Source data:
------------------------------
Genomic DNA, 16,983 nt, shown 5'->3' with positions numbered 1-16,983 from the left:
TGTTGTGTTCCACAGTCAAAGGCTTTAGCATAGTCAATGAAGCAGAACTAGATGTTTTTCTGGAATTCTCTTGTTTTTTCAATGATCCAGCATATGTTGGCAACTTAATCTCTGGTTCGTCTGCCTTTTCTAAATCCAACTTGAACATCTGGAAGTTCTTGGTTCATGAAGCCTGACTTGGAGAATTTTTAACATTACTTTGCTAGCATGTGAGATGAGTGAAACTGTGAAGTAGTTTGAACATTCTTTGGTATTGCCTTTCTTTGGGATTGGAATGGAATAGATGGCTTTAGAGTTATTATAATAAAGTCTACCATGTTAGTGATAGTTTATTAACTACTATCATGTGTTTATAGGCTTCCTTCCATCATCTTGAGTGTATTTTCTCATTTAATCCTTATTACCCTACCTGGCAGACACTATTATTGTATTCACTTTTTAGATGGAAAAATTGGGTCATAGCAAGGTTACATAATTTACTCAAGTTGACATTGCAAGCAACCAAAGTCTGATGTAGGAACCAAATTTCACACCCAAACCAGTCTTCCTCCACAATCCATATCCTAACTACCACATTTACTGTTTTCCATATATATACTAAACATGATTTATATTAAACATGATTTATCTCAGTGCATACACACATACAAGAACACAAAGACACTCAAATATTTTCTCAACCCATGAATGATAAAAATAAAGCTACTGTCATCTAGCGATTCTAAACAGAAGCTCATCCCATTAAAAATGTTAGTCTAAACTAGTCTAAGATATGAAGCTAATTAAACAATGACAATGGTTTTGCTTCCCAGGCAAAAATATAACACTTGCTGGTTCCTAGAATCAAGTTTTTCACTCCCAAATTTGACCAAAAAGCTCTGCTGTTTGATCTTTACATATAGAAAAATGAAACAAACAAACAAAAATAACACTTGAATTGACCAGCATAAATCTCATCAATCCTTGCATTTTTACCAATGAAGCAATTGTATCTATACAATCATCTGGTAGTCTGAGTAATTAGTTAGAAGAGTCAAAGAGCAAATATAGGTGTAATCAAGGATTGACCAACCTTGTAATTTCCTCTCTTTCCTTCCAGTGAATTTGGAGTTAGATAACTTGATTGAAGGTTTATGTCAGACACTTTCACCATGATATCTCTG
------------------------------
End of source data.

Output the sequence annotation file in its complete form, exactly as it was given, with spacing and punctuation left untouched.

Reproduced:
Genomic DNA, 16,983 nt, shown 5'->3' with positions numbered 1-16,983 from the left:
TGTTGTGTTCCACAGTCAAAGGCTTTAGCATAGTCAATGAAGCAGAACTAGATGTTTTTCTGGAATTCTCTTGTTTTTTCAATGATCCAGCATATGTTGGCAACTTAATCTCTGGTTCGTCTGCCTTTTCTAAATCCAACTTGAACATCTGGAAGTTCTTGGTTCATGAAGCCTGACTTGGAGAATTTTTAACATTACTTTGCTAGCATGTGAGATGAGTGAAACTGTGAAGTAGTTTGAACATTCTTTGGTATTGCCTTTCTTTGGGATTGGAATGGAATAGATGGCTTTAGAGTTATTATAATAAAGTCTACCATGTTAGTGATAGTTTATTAACTACTATCATGTGTTTATAGGCTTCCTTCCATCATCTTGAGTGTATTTTCTCATTTAATCCTTATTACCCTACCTGGCAGACACTATTATTGTATTCACTTTTTAGATGGAAAAATTGGGTCATAGCAAGGTTACATAATTTACTCAAGTTGACATTGCAAGCAACCAAAGTCTGATGTAGGAACCAAATTTCACACCCAAACCAGTCTTCCTCCACAATCCATATCCTAACTACCACATTTACTGTTTTCCATATATATACTAAACATGATTTATATTAAACATGATTTATCTCAGTGCATACACACATACAAGAACACAAAGACACTCAAATATTTTCTCAACCCATGAATGATAAAAATAAAGCTACTGTCATCTAGCGATTCTAAACAGAAGCTCATCCCATTAAAAATGTTAGTCTAAACTAGTCTAAGATATGAAGCTAATTAAACAATGACAATGGTTTTGCTTCCCAGGCAAAAATATAACACTTGCTGGTTCCTAGAATCAAGTTTTTCACTCCCAAATTTGACCAAAAAGCTCTGCTGTTTGATCTTTACATATAGAAAAATGAAACAAACAAACAAAAATAACACTTGAATTGACCAGCATAAATCTCATCAATCCTTGCATTTTTACCAATGAAGCAATTGTATCTATACAATCATCTGGTAGTCTGAGTAATTAGTTAGAAGAGTCAAAGAGCAAATATAGGTGTAATCAAGGATTGACCAACCTTGTAATTTCCTCTCTTTCCTTCCAGTGAATTTGGAGTTAGATAACTTGATTGAAGGTTTATGTCAGACACTTTCACCATGATATCTCTG